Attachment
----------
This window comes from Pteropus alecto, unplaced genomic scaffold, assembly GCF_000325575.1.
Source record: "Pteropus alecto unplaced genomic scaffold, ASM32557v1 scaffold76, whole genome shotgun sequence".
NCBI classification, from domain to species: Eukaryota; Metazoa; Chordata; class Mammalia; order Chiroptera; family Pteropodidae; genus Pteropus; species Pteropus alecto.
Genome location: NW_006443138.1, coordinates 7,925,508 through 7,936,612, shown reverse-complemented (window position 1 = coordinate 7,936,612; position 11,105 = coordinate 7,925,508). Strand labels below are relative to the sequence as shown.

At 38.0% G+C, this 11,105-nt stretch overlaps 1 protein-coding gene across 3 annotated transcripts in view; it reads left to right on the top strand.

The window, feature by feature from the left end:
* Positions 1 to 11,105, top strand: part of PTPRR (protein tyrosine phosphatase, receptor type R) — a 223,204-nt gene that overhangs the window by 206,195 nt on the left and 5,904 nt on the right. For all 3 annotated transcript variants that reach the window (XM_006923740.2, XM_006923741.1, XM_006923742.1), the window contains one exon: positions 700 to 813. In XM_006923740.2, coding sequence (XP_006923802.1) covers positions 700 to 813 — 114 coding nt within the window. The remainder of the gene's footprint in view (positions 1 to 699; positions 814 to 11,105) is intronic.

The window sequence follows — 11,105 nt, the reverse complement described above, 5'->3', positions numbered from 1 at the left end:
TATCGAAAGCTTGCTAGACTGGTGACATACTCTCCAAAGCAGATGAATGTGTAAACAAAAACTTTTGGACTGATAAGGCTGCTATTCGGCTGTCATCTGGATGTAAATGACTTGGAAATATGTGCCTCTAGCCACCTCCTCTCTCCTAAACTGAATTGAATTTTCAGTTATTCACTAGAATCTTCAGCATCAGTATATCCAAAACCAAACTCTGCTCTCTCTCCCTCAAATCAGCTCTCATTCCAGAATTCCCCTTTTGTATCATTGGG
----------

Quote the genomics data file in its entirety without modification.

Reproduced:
This window comes from Pteropus alecto, unplaced genomic scaffold, assembly GCF_000325575.1.
Source record: "Pteropus alecto unplaced genomic scaffold, ASM32557v1 scaffold76, whole genome shotgun sequence".
NCBI classification, from domain to species: Eukaryota; Metazoa; Chordata; class Mammalia; order Chiroptera; family Pteropodidae; genus Pteropus; species Pteropus alecto.
Genome location: NW_006443138.1, coordinates 7,925,508 through 7,936,612, shown reverse-complemented (window position 1 = coordinate 7,936,612; position 11,105 = coordinate 7,925,508). Strand labels below are relative to the sequence as shown.

At 38.0% G+C, this 11,105-nt stretch overlaps 1 protein-coding gene across 3 annotated transcripts in view; it reads left to right on the top strand.

The window, feature by feature from the left end:
* Positions 1 to 11,105, top strand: part of PTPRR (protein tyrosine phosphatase, receptor type R) — a 223,204-nt gene that overhangs the window by 206,195 nt on the left and 5,904 nt on the right. For all 3 annotated transcript variants that reach the window (XM_006923740.2, XM_006923741.1, XM_006923742.1), the window contains one exon: positions 700 to 813. In XM_006923740.2, coding sequence (XP_006923802.1) covers positions 700 to 813 — 114 coding nt within the window. The remainder of the gene's footprint in view (positions 1 to 699; positions 814 to 11,105) is intronic.

The window sequence follows — 11,105 nt, the reverse complement described above, 5'->3', positions numbered from 1 at the left end:
TATCGAAAGCTTGCTAGACTGGTGACATACTCTCCAAAGCAGATGAATGTGTAAACAAAAACTTTTGGACTGATAAGGCTGCTATTCGGCTGTCATCTGGATGTAAATGACTTGGAAATATGTGCCTCTAGCCACCTCCTCTCTCCTAAACTGAATTGAATTTTCAGTTATTCACTAGAATCTTCAGCATCAGTATATCCAAAACCAAACTCTGCTCTCTCTCCCTCAAATCAGCTCTCATTCCAGAATTCCCCTTTTGTATCATTGGG